• Read our full analysis of the CY 2024 PFS final rule here.
  • Kayla Holgash: Sticking with the CY 2024 PFS final reg, Kayla is thankful that CMS is allowing coding and payment for community health integration services, which are proven to advance health equity. The payment will cover person-centered planning and health system coordination, and will promote patient self-advocacy and facilitate access to community-based resources to address unmet social needs. This is the first time coverage will be available for PFS services that are designed specifically to include community health workers, who are critical in connecting communities with healthcare and social services and are proven to improve equitable access to care and outcomes.
  • Kristen O’Brien: Kristen is also thankful for these new payments under the CY 2024 PFS final reg. In addition to what Kayla highlights above, the reg includes payments for principal Illness navigation services and social determinate of health (SDOH) risk assessments. For many people with complex medical conditions, such as cancer or serious mental health conditions, quality healthcare requires coordinating services with non-traditional providers. The new payments account for resources when clinicians coordinate with healthcare support staff and will likely improve access to patient navigation services. The coding and payment for social risk assessments will encourage providers to spend time and resources evaluating social factors that may impact patient care. Practitioners can use this code to bill for an SDOH risk assessment that includes food insecurity, housing insecurity, transportation needs and utility difficulties.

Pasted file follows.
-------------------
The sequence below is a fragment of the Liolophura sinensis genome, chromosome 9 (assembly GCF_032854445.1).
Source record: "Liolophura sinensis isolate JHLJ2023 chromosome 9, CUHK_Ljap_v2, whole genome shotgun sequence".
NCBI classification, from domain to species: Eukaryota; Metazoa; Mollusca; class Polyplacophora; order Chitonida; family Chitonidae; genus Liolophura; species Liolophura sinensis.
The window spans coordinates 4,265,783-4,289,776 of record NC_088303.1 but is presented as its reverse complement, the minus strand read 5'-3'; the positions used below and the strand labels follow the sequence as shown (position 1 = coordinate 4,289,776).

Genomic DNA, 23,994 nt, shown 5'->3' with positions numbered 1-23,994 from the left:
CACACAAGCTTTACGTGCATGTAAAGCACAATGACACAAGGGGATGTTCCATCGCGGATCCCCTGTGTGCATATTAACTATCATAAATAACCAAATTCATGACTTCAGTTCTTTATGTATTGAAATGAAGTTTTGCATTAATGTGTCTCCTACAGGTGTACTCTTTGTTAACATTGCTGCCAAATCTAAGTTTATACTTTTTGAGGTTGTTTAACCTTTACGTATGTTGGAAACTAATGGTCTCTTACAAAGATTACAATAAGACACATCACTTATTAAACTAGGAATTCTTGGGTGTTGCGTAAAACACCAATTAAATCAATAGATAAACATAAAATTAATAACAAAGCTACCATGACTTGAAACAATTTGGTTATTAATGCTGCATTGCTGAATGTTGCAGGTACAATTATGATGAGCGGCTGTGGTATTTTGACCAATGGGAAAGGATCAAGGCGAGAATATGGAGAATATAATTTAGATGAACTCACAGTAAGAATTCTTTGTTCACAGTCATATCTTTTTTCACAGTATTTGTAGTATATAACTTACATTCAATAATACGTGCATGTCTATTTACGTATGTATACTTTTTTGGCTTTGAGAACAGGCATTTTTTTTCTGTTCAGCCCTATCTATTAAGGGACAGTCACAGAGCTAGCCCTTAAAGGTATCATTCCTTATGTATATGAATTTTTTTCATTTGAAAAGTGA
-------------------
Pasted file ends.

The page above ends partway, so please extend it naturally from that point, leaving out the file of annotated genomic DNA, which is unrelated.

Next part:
• Parashar Patel: Parashar will also add his name as someone who is thankful for these new PFS payments (they are very popular). As Parashar states, “Anyone who has helped a family member or friend with a chronic illness navigate our health care system understands the importance of identifying the care that’s needed, making appointments, ensuring that reports are sent to the primary care provider, removing barriers to receiving timely care and providing other coordination necessary to receive optimal care and services. Such assistance and support are especially important for those with chronic conditions. Unfortunately, many patients may not have the support of family members or friends who can provide such navigation, which can be a full-time job. This policy will now recognize, and pay, providers who deliver such services to chronically ill beneficiaries. In the long run, beneficiaries will benefit from improved quality of care, improved outcomes and lower costs.”